‘Lee Krasner: Living Colour’ Review – Barbican Art Gallery

30th May – 1st September 2019

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Many texts on Lee Krasner emphasise her “breaks”; she would mercilessly abandon a set style in pursuit of a more authentic mode of expression. Upon enrolling at the Hans Hofmann School on West Ninth Street in 1937—where Hofman advanced a form of Cubism to his American students—she stated that ‘to move from the Academy into Cubism was a violent situation’. The Barbican Art Gallery’s 'Lee Krasner: Living Colour' exhibits plenty of these violent breaks. Yet a viewer is struck when, in the last room, one encounters her saying: ‘I am never free of the past, I believe in continuity’. Why does an artist intent on reinvention insist upon continuity?

Lee Krasner, Abstract No. 2, 1946 – 48, IVAM, Institut Valencià d’Art Modern, Generalitat, Spain. © The Pollock-Krasner Foundation. Photo provided by IVAM.

This is the first retrospective in Europe of Lee Krasner's work in over fifty years. The gallery space is abound with paintings, drawings, photographs, and even furniture. Stark white walls are renounced in favour of light pinks and deep greens; roof lights are removed for natural light to seep in. These design choices highlight the versatility of her works – they are open to changes in context. Even Stop and Go (c. 1949)—a round canvas stuffed with barbed, dark shapes—finds light when enveloped in pink.

Retrospectives allow one to chart continuities in an artist’s development. From repeated pigments—fuchsia pink was a personal favourite—to uniformly intense geometries, a single ingenuity is felt behind all works. Krasner did break tired styles, but she used the same pieces to create new ones. And this process was physical too. For the 1955 Stable Gallery exhibition, she composed a series of "collage paintings". She had previously torn up unsold paintings in frustration, but the shreds regained her interest. Assembling a collage from them resulted in the physical manifestation of violent continuity. ‘I am not to be trusted around my old work for any length of time’, she said. For Krasner, the past was always up for grabs.

Lee Krasner, Icarus, 1964, Thomson Family Collection, New York City.© The Pollock-Krasner Foundation, courtesy Kasmin Gallery, New York. Photo: Diego Flores.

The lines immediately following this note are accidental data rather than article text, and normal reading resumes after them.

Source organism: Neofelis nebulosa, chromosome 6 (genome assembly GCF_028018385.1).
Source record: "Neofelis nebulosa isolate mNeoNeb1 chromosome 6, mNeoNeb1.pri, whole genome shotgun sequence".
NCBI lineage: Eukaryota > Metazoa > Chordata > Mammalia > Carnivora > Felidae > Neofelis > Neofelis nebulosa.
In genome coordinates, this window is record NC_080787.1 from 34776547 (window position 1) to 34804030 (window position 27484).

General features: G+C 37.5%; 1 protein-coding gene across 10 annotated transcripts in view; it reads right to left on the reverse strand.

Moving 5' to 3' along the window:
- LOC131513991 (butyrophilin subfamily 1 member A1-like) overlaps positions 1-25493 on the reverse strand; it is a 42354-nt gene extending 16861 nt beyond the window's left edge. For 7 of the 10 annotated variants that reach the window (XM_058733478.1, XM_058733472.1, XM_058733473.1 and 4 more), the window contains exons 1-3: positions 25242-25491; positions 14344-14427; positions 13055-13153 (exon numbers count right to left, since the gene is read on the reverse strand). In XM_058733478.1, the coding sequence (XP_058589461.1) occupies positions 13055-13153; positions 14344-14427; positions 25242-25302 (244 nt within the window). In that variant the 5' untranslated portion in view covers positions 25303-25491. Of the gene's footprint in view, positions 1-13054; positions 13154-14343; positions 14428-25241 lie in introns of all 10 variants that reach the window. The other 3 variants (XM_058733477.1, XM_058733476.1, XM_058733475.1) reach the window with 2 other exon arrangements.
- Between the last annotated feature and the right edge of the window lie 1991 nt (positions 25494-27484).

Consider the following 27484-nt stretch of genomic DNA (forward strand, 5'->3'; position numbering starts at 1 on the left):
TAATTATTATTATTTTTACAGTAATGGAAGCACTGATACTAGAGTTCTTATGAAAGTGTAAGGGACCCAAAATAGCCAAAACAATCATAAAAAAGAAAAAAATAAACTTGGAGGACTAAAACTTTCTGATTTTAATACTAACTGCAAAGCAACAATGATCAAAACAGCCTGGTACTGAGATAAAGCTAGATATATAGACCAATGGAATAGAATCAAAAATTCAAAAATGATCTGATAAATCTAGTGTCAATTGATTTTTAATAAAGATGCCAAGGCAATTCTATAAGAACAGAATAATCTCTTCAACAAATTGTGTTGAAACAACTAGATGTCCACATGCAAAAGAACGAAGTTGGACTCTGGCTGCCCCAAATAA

Krasner’s husband, Jackson Pollock, has a presence in the retrospective too. They shared artistic drives and lived together but in her artistic drive, one sees a mission to bring the background forward. The relationship between ground and content is at stake in her paintings. In Through Blue (1963) one is captivated by the vibrant bursts of blue – they are its content. However, bursts need a stable, overlooked ground to define themselves against. The blue is vibrant insofar as it catches attention away from the ground. The majority of the visual field, on the other hand, lays uncovered and stable. Krasner encourages this background forth; it reveals itself as a major shaping presence. And if a single painting can appreciate both the overlooked and the looked, a whole continent can appreciate both Krasner and Pollock. It has been fifty years too many since Europe got the chance.

Lee Krasner, Palingenesis, 1971, Pollock-Krasner Foundation, New York. © The Pollock-Krasner Foundation. Image courtesy Kasmin Gallery, New York.

'Lee Krasner: Living Colour' exhibits a breadth of work. A versatile gallery design endows these works with new contexts. The paintings resulting from Pollock’s death are tenderly displayed in an intimate room. Monumental canvases, such as Another Storm (1963), claim presence among big Barbican tooled-concrete columns. The viewer finds a single intelligence behind wildly different works. She wanted a canvas to ‘breathe and be alive. Be alive is the point’. These paintings—too long overlooked—do breathe. The bring forth new qualities of painting and suggest new ways to appreciate them. Krasner’s vibrant splendor shakes viewers into attention. The subject matter, school, and materials change, but a radiant vigour always lies behind the brush.

Edited by Evangeline Stanford, Digital Editor

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